However, we do seek to effectively measure each engagement before we enter into a new cloud hosting agreement, to ensure we are not increasing our level of risk and are taking full advantage of the security advancements that are inherent in many cloud prover offerings.

With the wide array of cloud and SaaS offerings, we do rely on widely recognized industry certifications and frameworks such as ISO 27001, NIST and FedRAMP to evaluate vendors and measure their ability to protect our critical production applications and data.

This has been a bit of a departure from our previous practice of evaluating new technologies and solutions mostly based on functionality, ease of deployment and cost. Now our practice is to lead with cybersecurity as the prime consideration, keeping in mind the lessons learned from very public breaches that have occurred over the past decade, which, in most cases, has diminished that organization’s public profile and put their customers at risk.

As I seek to keep WSSC’s computing environment secure and confidential, both in the cloud and on premise, I’ve been forced to reexamine our approach, make many adjustments, develop mitigation strategies and to become intimately familiar with current information security industry developments.

Those adjustments include, among other things, hiring additional internal information security personnel, deploying mandatory end user awareness training to all users and creating solicitations to extend our existing cybersecurity capabilities, all toward the goal of achieving our collective goal of maintaining a confidential and highly available computing environment for WSSC end users and customers.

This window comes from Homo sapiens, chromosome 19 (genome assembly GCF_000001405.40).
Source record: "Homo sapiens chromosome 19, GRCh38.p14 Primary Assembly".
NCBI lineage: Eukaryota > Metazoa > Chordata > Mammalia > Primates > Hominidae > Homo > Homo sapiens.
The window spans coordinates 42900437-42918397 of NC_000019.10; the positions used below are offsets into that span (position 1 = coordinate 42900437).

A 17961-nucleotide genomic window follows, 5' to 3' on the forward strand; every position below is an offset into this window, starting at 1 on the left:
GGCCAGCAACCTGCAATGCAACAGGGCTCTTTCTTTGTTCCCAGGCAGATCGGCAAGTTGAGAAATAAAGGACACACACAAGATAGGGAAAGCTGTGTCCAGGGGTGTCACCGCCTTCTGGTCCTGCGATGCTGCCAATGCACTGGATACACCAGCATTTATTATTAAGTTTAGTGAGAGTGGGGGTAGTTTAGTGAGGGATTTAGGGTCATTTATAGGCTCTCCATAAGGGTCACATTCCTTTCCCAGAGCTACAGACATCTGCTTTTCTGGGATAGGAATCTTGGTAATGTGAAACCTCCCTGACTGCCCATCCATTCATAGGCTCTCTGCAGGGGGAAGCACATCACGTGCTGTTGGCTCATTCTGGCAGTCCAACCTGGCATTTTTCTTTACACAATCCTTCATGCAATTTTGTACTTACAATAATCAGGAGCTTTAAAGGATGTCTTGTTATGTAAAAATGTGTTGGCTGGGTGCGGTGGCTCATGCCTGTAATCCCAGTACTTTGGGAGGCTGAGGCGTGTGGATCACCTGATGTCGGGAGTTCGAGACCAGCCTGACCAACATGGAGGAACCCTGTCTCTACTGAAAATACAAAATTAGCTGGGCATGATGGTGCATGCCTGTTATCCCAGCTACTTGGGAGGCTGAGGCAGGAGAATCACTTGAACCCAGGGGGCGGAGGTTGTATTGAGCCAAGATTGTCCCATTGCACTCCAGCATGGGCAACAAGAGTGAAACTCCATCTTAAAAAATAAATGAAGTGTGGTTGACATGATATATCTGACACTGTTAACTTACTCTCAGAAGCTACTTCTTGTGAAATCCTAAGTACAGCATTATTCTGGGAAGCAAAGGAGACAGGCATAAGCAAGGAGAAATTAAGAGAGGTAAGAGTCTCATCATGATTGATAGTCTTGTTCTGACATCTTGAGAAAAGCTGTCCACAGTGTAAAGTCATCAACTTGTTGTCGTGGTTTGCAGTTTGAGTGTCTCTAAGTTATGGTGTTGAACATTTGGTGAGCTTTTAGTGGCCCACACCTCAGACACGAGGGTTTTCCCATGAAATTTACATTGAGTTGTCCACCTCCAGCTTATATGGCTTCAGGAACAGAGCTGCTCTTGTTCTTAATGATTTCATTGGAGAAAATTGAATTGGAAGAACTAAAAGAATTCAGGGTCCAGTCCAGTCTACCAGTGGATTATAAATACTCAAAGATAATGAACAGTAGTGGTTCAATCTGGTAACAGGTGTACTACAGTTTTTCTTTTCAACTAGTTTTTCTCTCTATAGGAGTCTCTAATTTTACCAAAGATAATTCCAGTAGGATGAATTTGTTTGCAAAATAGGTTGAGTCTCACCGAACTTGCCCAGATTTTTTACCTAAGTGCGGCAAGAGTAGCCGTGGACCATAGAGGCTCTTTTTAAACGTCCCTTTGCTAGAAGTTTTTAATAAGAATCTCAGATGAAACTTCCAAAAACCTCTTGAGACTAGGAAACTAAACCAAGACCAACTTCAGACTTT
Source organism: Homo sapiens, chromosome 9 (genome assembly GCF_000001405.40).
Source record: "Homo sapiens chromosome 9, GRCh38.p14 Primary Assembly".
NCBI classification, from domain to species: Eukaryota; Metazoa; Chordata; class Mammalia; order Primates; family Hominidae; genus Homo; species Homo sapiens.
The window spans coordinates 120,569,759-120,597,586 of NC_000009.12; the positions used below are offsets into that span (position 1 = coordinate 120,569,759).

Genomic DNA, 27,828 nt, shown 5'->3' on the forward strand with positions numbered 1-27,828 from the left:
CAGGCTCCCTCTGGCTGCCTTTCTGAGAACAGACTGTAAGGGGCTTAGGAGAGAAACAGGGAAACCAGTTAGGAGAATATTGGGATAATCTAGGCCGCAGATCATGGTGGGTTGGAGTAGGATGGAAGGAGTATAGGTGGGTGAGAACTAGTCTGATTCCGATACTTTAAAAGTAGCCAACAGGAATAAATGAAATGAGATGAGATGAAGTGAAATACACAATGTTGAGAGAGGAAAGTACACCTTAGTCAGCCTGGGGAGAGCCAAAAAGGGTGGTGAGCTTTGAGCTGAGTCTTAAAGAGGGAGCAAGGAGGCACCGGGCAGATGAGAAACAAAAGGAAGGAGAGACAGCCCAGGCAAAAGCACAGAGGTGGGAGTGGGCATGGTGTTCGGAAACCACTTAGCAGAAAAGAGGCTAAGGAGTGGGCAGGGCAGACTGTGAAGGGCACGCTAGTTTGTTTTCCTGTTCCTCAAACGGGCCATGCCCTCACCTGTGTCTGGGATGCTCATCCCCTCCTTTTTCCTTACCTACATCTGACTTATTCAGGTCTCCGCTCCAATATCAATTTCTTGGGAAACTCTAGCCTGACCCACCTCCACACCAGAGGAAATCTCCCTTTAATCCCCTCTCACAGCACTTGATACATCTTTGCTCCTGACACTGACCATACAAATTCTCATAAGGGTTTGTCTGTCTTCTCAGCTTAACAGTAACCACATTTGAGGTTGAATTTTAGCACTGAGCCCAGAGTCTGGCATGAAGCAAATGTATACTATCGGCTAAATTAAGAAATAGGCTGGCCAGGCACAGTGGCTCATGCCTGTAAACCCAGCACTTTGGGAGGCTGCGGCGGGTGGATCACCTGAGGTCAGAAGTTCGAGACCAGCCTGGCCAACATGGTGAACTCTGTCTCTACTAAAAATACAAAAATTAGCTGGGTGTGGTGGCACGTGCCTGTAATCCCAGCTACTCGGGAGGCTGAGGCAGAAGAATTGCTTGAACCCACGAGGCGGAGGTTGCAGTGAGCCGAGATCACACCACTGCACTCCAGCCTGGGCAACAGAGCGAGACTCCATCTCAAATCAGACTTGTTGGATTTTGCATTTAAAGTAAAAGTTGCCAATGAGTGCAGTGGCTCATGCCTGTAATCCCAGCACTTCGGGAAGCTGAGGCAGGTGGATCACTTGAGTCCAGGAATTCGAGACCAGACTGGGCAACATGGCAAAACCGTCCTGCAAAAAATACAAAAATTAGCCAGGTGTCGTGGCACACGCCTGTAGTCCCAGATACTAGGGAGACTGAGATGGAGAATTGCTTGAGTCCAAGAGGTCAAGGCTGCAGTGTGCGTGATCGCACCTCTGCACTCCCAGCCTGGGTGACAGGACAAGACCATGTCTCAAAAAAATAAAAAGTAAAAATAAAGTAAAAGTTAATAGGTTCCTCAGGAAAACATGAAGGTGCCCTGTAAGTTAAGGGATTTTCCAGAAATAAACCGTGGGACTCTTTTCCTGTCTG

In addition, we are exploring the viability of deploying a managed security operations center over the coming fiscal year, which will be complemented by a managed detection and response (MDR) service to assist us in better understanding our hosting environments, and to enhance our threat detection and response capabilities. This will allow for real-time, 24/7 monitoring and incident response for detected threats, on-demand and around-the-clock.

In the long term, this will also aid in our efforts to continue building our security information and event management (SIEM) software platform, providing valuable insight into activities within our IT environment and in our cloud applications by providing the log and event data in real time to provide threat monitoring, event correlation and incident response.

Lastly, we regularly engage in ongoing dialogue with leading cloud providers, utilities of a similar size and complexity, research organizations and trusted advisors to remain abreast of evolving industry advancements. Our information security professionals are also encouraged, as part of their individual development plans, to continue training, regularly attend conferences and seek additional certifications to ensure they are prepared and qualified to support our cloud deployment strategies.

Each of these internal initiatives and considerations help to set the foundation for our evolving cloud strategy, which helps to further improve our information security posture and achieve our vision of becoming THE World-Class water utility, where excellent products are always on tap and, most importantly, secure.